To allow quick and economical field replacement of the gasket 23, the frusto-conical section 49 is formed with a plurality of slots 57. The slots extend from surface 55 to ring 45, thus creating a circular band of resilient fingers 59. To provide additional retention of the gasket on the valve stem plug 25, the terminal ends of fingers 59 are fabricated with sloped locking surfaces 61. The locking surfaces 61 correspond to the valve stem sloped surface 37.
To assemble the gasket 23 to the valve stem 21, the valve stem head 25 is manually inserted through the gasket ring 45 until the valve stem chamfer 39 strikes the finger internal surfaces 53. Then, as the gasket is pushed into further engagement with the valve stem, the fingers 59 deflect outwardly as they pass over shoulder 35 along the chamfer 39. When ring surface 62 is fully seated against shoulder surface 44, the fingers snap back to their undeflected position. The gasket is then permanently retained between shoulders 35 and 43. Finger surfaces 61 cooperate with valve stem surface 37 to help prevent the fingers from opening.
Thus, a gasket may be easily replaced in the field. The old gasket is cut from the valve stem, as with a knife, and a new gasket can be assembled to the original valve stem without the use of special tools and with a minimum of expense and inconvenience.
As shown in FIG. 5, when the seat assembly is in the closed position, the gasket 23, particularly chamfer 47, forms a tight seal with tapered valve seat 19. In this condition, the gasket is pressed firmly onto the valve stem plug 25 along pairs of cooperating surfaces 41, 46; 44, 62; and 31,53. As a result, the fluid flow, as represented by arrow 17', is blocked.
The present invention is also concerned with in-place cleaning of the seat assembly 15. That is accomplished by dimensioning the valve stem plug 25 and gasket 23 such that when the valve is in the open position, the gasket fits loosely on the valve stem plug. As shown in FIG. 6, the gasket is capable of both axial and lateral movement with respect to the valve stem plug, because the distance between the retaining shoulders 35 and 43 is slightly greater than the length of the gasket. The designed clearances between the gasket and valve stem plug provide a path for washing fluid that is flushed through the open control valve 1, as represented by arrows 63. Arrows 65 and 67 represent the path of washing fluid that is flushed through the slots 57 of the gasket and between the ring 45 and valve stem plug. The sloped surfaces 41, 46 increase the conductivity of the flow path for the washing fluid between the ring and valve stem plug. Thus, any food particles that adhered to the seat assembly during normal operation may be removed without non-productive disassembly and reassembly of the control apparatus or the valve assembly.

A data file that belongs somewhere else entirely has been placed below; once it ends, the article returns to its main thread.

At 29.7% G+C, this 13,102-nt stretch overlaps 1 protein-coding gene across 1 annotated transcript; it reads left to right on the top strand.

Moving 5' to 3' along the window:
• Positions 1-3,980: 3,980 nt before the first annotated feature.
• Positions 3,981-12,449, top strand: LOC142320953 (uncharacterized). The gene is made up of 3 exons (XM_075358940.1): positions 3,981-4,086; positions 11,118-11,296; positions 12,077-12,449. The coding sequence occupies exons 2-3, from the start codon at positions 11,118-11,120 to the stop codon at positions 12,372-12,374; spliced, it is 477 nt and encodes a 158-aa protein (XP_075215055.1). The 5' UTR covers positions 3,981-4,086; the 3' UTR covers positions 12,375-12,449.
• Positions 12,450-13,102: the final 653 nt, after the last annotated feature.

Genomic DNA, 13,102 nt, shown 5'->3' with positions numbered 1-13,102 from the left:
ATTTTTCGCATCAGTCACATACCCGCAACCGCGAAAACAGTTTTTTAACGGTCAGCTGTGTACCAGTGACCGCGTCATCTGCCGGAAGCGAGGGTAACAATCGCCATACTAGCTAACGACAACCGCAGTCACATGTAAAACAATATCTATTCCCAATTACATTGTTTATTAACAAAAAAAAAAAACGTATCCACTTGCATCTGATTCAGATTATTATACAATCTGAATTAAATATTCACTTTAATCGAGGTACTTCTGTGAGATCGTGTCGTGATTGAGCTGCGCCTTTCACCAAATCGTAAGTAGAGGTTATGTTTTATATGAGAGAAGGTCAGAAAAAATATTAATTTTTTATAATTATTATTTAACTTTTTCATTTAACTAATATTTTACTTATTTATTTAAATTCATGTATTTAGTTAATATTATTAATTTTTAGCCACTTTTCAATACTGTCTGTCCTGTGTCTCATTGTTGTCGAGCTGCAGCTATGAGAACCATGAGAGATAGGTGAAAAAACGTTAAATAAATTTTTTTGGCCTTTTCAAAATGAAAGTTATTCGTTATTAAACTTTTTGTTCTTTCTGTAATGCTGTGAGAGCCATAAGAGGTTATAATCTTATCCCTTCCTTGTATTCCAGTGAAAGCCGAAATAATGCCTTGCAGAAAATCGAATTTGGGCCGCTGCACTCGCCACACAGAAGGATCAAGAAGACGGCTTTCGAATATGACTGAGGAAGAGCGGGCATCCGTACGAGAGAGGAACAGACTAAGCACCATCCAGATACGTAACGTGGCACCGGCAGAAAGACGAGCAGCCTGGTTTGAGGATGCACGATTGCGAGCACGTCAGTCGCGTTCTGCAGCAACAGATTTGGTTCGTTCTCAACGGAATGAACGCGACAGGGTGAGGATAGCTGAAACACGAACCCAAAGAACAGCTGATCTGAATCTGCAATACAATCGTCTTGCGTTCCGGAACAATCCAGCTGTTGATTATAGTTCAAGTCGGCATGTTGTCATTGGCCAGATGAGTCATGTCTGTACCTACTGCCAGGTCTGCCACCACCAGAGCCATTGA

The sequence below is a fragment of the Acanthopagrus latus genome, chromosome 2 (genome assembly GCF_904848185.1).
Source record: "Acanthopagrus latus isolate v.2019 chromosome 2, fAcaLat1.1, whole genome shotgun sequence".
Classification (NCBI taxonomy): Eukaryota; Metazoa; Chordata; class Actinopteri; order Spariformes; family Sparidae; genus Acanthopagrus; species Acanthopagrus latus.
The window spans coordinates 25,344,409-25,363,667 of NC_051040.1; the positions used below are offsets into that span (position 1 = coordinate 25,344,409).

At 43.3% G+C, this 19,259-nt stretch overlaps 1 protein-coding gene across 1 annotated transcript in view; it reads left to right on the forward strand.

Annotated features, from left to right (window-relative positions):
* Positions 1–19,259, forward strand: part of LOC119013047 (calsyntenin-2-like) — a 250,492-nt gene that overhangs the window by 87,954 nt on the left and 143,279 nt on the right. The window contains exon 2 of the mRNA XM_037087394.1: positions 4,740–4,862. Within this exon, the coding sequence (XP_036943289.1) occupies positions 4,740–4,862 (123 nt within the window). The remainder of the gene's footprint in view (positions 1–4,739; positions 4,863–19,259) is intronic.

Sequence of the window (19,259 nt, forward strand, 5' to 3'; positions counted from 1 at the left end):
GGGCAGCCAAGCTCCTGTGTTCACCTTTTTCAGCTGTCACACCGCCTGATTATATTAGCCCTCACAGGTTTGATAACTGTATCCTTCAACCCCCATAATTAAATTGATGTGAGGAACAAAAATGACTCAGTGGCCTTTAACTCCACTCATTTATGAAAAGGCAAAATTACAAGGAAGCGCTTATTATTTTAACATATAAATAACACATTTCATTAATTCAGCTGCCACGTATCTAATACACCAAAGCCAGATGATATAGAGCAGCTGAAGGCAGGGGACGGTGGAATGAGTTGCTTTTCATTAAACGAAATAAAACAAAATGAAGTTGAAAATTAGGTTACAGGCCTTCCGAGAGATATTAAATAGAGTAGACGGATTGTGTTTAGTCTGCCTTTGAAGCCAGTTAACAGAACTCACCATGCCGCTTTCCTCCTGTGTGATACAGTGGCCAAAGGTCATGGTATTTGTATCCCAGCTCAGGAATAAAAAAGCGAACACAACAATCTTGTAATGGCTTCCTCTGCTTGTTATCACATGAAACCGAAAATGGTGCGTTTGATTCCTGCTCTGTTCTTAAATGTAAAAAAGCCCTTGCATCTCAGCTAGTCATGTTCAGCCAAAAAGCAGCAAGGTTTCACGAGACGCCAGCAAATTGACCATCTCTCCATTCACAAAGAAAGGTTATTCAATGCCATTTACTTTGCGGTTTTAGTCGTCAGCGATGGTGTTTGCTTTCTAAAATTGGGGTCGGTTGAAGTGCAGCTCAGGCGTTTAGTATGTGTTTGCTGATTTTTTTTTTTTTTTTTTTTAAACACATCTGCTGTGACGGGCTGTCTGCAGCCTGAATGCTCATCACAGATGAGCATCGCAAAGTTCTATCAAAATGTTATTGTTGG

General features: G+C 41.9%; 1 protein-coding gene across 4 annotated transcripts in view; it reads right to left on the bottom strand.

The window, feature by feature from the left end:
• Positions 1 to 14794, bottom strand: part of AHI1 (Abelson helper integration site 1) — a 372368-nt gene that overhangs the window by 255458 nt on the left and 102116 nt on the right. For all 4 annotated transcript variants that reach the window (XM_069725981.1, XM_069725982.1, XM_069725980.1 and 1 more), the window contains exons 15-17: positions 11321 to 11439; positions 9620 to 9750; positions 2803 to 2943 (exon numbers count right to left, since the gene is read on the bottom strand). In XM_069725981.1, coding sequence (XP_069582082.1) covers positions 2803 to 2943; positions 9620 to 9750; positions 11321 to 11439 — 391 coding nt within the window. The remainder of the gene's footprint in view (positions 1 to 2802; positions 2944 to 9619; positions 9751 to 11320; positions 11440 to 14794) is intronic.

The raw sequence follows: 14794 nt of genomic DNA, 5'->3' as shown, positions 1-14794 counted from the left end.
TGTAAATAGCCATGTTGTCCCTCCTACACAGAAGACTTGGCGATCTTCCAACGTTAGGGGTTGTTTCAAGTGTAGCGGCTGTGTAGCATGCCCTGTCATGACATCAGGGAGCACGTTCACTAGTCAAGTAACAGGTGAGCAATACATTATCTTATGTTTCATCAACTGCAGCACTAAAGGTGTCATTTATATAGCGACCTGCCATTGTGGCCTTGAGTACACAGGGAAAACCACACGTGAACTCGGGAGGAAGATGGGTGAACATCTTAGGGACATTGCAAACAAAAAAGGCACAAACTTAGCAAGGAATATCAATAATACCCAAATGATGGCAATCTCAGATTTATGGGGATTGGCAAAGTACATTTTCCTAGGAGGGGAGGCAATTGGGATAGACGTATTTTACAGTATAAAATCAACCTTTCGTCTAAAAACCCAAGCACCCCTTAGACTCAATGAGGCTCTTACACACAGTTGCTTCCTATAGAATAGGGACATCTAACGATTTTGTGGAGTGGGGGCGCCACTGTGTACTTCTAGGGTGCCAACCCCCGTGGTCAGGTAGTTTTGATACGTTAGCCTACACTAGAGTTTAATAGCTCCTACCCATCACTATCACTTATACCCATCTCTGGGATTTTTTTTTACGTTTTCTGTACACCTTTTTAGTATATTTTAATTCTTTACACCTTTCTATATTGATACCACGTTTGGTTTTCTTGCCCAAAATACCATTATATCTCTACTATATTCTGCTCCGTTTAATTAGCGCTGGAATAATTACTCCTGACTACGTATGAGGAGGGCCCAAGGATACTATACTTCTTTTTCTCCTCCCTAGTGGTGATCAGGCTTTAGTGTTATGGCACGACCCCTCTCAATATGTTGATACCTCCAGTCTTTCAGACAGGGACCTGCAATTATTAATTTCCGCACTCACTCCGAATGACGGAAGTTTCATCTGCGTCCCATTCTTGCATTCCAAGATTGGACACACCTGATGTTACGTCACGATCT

FIGS. 7-9 illustrate a seat assembly 69 comprising a modified valve stem 71, gasket 73, and valve seat 75. The gasket 73 is formed with a generally rectangular shaped ring 74 having a larger outer diameter than in the previously described gasket shown in FIG. 9, the gasket 73 contacts flat horizontal valve seat 75 along flat horizontal surface 77, thus eliminating the need for a sealing chamfer on the gasket and valve seat. To enable the valve stem 71 to operate with the same linear stroke as valve stem 21 while using the same gasket ring thickness as ring 45, the valve seat surface 75 is machined deeper than in the prior description. Shoulder 79 extends laterally from the valve stem 71 an amount corresponding to the diameter of gasket ring 74.
FIG. 10 illustrates a further modification of the seat assembly of the present invention. The seat assembly 81 comprises a valve stem 83 with shoulder 85 extending laterally therefrom in correspondence with ring 87 of gasket 89. To seal the gasket against the flat horizontal valve seat 90, the lower surface 91 of the ring 87 is fabricated with an annular sealing bead 93, thus eliminating the need for sealing chamfers. In the particular modification shown in FIG. 10, the valve seat 90 is located at a higher position than previously, thus reducing machining requirements.
It is apparent from the foregoing that there has been provided, in accordance with the invention, a sanitary valve having a field replaceable gasket that fully satisfies the objects, aims, and advantages set forth above. While the invention has been described in conjunction with specific embodiments thereof, it is evident that many alternatives, modifications, and variations will be apparent to those skilled in the art in light of the foregoing description. Accordingly, it is intended to embrace all such alternatives, modifications, and variations as fall within the spirit and broad scope of the appended claims.
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|U.S. Classification||137/15.06, 251/129.11, 251/357|
|International Classification||F16K1/46, F16K1/38|
|Cooperative Classification||F16K1/38, F16K1/46, Y10T137/043|
|European Classification||F16K1/46, F16K1/38|
|Sep 2, 1983||AS||Assignment|
Owner name: LADISH CO., CUDAHY, WI 53110 A WI CORP
Free format text: ASSIGNMENT OF ASSIGNORS INTEREST.;ASSIGNOR:ZIMMERLY, ROBERT D.;REEL/FRAME:004241/0572
Effective date: 19830823
|Aug 12, 1988||FPAY||Fee payment|
Year of fee payment: 4
|Aug 3, 1992||FPAY||Fee payment|
Year of fee payment: 8
|Jan 22, 1997||FPAY||Fee payment|
Year of fee payment: 12
|Sep 5, 2000||AS||Assignment|
Owner name: TRI-CLOVER, INC., WISCONSIN
Free format text: ASSIGNMENT OF ASSIGNORS INTEREST;ASSIGNOR:LADISH CO.;REEL/FRAME:011084/0032
Effective date: 20000825
|Aug 27, 2001||AS||Assignment|
Owner name: SKANDINAVISKA ENSKILDA BANKEN AB, SWEDEN
Free format text: SECURITY AGREEMENT;ASSIGNOR:ALFA LAVAL, INC.;REEL/FRAME:012110/0638
Effective date: 20010806
|Jun 28, 2002||AS||Assignment|
Owner name: ALFA LAVAL INC., WISCONSIN
Free format text: RELEASE OF SECURITY INTEREST;ASSIGNOR:SKANDINAVISKA ENSKILDA BANKEN AB (PUBL);REEL/FRAME:013045/0780
Effective date: 20020626